When Cottage Hospital CEO Ron Werft showed up at City Hall Tuesday backed by a sizable posse of high-powered administrators and medical professionals — some wearing white lab coats — it seemed a case of overkill. But when the dust settled, it was evident Werft should have brought more. Not only was Cottage blistered by a handful of neighbors abidingly angry because of the noise and disruption they charged the new and improved hospital has wrought, but the City Council — normally loath to get sideways with Cottage — appeared to take the neighbors’ concerns to heart. “Go forth,” Councilmember Bendy White instructed Werft at the meeting’s end, “and try to be as compatible as you can.”
Werft showed up to give the council an update on helicopter traffic. During the first week that Cottage’s new helipad became operational this February, there were 13 helicopter trips; five came bearing patients in just one night. The environmental impact report for the Cottage master plan—approved in 2005 — predicted a maximum of a two such trips a week. The neighbors freaked, but legally, there was nothing City Hall could do. Besides, much of the traffic was generated by Cottage’s new state-of-the-art stroke treatment center; the hospital was saving lives.
Since that first week, Werft reassured the council, copter traffic has dropped to a more manageable level — just 2.4 trips a week. Of the 38 helicopter ambulance deliveries, 20 were stroke victims, nine trauma patients, and eight critically ill kids. Werft pointed out that Cottage had laid down the law with the 18 helicopter services statewide — absolutely no orbiting. In fact, Cottage terminated one contractor. But Werft got an inkling he was in for bumpy ride when Councilmember Cathy Murillo acerbically asked — in response to the one-minute soundless video Werft showed of a helicopter landing on the Cottage helipad — “Was the microphone broken on the video camera? We didn’t hear the audio.”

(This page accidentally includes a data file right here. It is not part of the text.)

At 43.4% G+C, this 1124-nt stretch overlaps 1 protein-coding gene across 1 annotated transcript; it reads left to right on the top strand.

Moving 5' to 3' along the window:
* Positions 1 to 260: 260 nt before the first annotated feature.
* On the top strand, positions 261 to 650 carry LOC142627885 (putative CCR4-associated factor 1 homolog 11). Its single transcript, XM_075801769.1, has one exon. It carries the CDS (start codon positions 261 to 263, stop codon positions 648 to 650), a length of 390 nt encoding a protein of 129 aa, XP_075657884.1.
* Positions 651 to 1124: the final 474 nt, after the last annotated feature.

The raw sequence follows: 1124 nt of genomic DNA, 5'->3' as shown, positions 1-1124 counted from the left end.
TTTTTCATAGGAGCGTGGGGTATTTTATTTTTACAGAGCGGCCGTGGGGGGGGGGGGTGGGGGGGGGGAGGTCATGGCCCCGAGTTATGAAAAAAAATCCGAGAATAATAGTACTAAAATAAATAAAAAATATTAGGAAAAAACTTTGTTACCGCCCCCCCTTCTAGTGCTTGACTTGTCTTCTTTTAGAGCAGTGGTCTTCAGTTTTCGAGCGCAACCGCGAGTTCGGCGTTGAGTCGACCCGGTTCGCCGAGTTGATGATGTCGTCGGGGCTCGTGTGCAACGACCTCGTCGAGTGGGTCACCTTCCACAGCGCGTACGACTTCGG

But that noise proved the least of the neighbors’ concern. “The helicopter noise is nothing compared to what we put up with every day,” declared a woman who lives next to the hospital’s nationally acclaimed and award-winning day-care center. For her and her husband — who also testified — life had become a living hell of incessantly screaming and yelling day-care kids. Why was there no sound wall, she demanded. And why did City Hall allow Cottage to build a two-story playhouse that looked directly into their bathroom?
Efforts to get help either from City Hall or from Cottage proved fruitless; Cottage administrators, she claimed, failed to show up for one meeting. “We’d just like some help,” she said. Another man, Ivan Girling, complained of trucks backing into Cottage’s new loading dock — now located directly across the street from his house — as early as 4 am. And Beth Bailey who lives on the 500 block of West Junipero Street, asked the council to rezone her home from residential to commercial. That way, she explained, she’d be able to sell her property. Yes, she said, the helicopters make her windows rattle and her house shake, but it’s the constant delivery truck traffic that’s really changed her family’s life. Two years ago, she said, she put the house on the market; the only interest came from a doctor thinking about opening an office.
City planning director Bettie Weiss said she’d met with many of the neighbors, but given Cottage’s Planning Commission approval, there was little that could be done. “I feel the explanations we’ve given haven’t been what the people wanted to hear,” she said. Werft declined to respond to complaints about the day-care center, explaining he’d only just heard about it. He insisted Cottage had been extremely responsive neighborhood concerns, pointing out that during construction of the biggest development in Santa Barbara’s history, City Hall had received only 10 phone calls of complaint.
With five years of construction completed, Cottage has another five to go before the massive renovation effort is done. “The most disruptive part of this project is behind us,” he declared, adding that the only people the council hadn’t heard from were “the 38 patients whose lives have been saved.” Of the councilmembers, Murillo was perhaps most outspoken. “Be an excellent neighbor,” she told Werft, “not just a good neighbor.”